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Why does the agri-food system need to change and what can that look like?

The UK’s agri-food system has many faults which have come about over decades of consolidation and a lack of attention from those in power, happy to leave things to the market. Recent experiences of food shortages must be a moment for people in government, national, local, and international and in control to wake up and smell the coffee. Until then, let’s articulate some of the key issues and enabling factors for positive change.

Copyright: Shutterstock

Copyright: Shutterstock

It goes without saying that food is essential—as important as things like housing and energy. Therefore, the whole agri-food system is essential. However, it is hard to find people in positions of power articulating its many problems and the solutions to make it better.

By the ‘agri-food system’, we mean all the steps along the farm to fork process, including the inputs into farming and outputs from consuming. We are talking production, processing, distribution, retail, procurement, and all the other elements.

The system has numerous challenges and problems. It is often described as a high cost and low margin sector, which is not a good thing. There is a triple economic challenge underpinning it: low farm incomes, poor worker wages, and the unaffordability of healthy food for millions of Brits. For example, our Unpicking Food Prices work found that farmers often receive less than 1% of the profit made on key food items – we can all agree that is an issue.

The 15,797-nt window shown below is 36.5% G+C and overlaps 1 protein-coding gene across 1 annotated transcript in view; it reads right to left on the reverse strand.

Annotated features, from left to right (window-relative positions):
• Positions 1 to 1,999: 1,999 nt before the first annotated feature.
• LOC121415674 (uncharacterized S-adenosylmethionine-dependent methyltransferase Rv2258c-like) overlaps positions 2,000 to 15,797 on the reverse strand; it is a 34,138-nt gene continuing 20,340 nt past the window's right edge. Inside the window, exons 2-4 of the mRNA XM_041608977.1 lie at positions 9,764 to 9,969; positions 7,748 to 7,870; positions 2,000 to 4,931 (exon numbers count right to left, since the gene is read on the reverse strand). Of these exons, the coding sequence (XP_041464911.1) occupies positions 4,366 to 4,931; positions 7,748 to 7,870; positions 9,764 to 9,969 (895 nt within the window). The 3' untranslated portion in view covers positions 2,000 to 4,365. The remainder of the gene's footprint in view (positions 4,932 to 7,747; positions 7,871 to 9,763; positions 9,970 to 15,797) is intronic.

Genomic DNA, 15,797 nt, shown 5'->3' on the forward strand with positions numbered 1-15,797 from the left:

It is predicated on unfairness and severe power imbalances. Just 9 supermarkets control over 90% of the UK’s food retail market. Producers and workers have little-to-no negotiating power. This has led to the common use of abusive practices by supermarkets and large intermediaries. Meanwhile, millions of people in Britain living in poverty can’t access enough food on a regular basis.

Production and consumption of food and drink has its environmental impact too. It contributes roughly 35% of UK greenhouse gas emissions, is a major driver of biodiversity loss, and is a significant contribution to water and air pollution. The wasting of resources (e.g. from inputs like fertiliser to food itself) is built into how the highly specified, just-in-time system works.

It is not too dramatic to say that the UK’s agri-food system is sitting on a knife’s edge. For example, top fruit growers are being forced to grub up orchards because they are not profitable. Growers have been forced to plant fewer crops so that they don’t go out of business. Global supplies are at risk due to climate impacts. And the government’s approach to new trade deals will exacerbate these issues now and into the future.

Given the recent shortages of fresh produce, and the chance that this could happen again soon, it seems more important than ever for people in Government and Parliament to start building towards a more resilient agri-food system.

But what could a responsible UK government, administrations and parliaments do to start shifting the agri-food system to a more sustainable, resilient, and fairer footing?